Sad news out of Australia
I was very sad to read that Australian Prime Minister John Howard lost the election, especially because Australians turned Left to defeat him. I wonder just how long they’ll be happy with new PM Rudd’s plans to mess with Australia’s economy (which will inevitably happen with Labor in power), an economy that even CCN admits is a “strong economy that has produced more than a decade of growth and record low levels of unemployment.”
Right now, considering how effective the Surge is, the least unsettling change Rudd is planning on making is withdrawing Australian troops from Iraq by mi-2008. By that time, Australia won’t be a rat leaving a sinking ship; it will be a rat leaving (one hopes) a thriving ship. Additionally, since Australia’s contribution only numbers 550 troops (bless them), its contribution is more in the morale, than the practical, direction.
Rudd is also planning on ratifying the Kyoto accord which, I’ll remind you, even Clinton wouldn’t ratify — it’s that useless. So apparently Australians are happy to go for grandstanding and showboating in the face of actually effective political leadership.
Still, Howard was in office for a long, long time (12 years to be precise), and there is no doubt that, when nations are not in crisis, they like a change. The school of “if it ain’t broke, don’t fix it” somehow doesn’t apply. After 12 years of same old, same old, no matter how successful it’s been, people want something new and different. Also, to the extent that even the best government can’t fix all problems, there is always the hope — usually false — that the new government will leave what’s good in place, while fixing what was bad. I say “usually false” because, if it’s a Labor new government, it won’t be able to resist fixing everything, an approach that will result in, at best, an outcome as mixed as the old government’s results.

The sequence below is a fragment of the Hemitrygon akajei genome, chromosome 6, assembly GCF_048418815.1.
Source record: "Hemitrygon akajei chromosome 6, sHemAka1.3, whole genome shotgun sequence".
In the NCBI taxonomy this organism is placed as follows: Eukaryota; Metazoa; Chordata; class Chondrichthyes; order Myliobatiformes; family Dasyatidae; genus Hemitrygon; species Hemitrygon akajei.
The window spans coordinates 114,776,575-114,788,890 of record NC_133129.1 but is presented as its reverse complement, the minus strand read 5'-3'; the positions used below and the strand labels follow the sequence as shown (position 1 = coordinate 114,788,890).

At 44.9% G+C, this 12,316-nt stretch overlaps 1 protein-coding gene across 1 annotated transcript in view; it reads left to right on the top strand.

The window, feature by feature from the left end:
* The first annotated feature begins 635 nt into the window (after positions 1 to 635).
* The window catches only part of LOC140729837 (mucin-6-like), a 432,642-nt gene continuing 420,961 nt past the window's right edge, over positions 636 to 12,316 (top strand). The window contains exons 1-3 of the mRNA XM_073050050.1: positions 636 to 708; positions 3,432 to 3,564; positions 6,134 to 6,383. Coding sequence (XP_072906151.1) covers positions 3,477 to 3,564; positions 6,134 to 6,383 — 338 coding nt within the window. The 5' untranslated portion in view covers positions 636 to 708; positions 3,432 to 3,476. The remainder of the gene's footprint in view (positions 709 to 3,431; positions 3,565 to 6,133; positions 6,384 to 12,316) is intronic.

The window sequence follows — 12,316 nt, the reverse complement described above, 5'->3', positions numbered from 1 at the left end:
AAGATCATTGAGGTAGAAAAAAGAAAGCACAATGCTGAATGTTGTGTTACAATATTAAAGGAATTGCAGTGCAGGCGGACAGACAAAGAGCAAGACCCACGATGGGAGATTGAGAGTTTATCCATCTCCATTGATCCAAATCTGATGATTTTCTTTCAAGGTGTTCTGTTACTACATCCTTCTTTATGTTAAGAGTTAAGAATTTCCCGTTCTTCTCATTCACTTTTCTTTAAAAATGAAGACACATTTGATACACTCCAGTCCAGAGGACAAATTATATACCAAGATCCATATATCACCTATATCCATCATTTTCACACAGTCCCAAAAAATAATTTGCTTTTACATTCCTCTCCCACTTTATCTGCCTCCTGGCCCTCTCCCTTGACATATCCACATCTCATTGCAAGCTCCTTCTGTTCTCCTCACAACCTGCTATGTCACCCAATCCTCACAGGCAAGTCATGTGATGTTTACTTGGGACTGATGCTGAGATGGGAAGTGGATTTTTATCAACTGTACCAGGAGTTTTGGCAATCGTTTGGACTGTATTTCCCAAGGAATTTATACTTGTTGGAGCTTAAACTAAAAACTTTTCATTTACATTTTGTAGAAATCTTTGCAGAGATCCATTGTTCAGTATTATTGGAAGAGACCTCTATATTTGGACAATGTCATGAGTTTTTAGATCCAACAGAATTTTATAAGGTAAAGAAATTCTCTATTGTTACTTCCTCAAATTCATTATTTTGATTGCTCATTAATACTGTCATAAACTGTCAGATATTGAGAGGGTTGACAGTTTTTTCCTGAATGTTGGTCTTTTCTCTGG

UPDATE: When I was trying to get some background information about new Australian PM Rudd, I had a very hard time. The Australian press was very impenetrable to me, both because I don’t have a deep understanding of the current Australian political system or of the specific issues the voters faced, and because the Press didn’t actually say anything. Everything was conclusory; there were very few details. Apparently that wasn’t just me doing poor research. A Queensland woman (and a self-professed conservative) has written a long letter to American Thinker explaining that their media is much like ours, and that, while reporters glossed over any differences Rudd’s election would bring, these differences are, in fact, many and significant.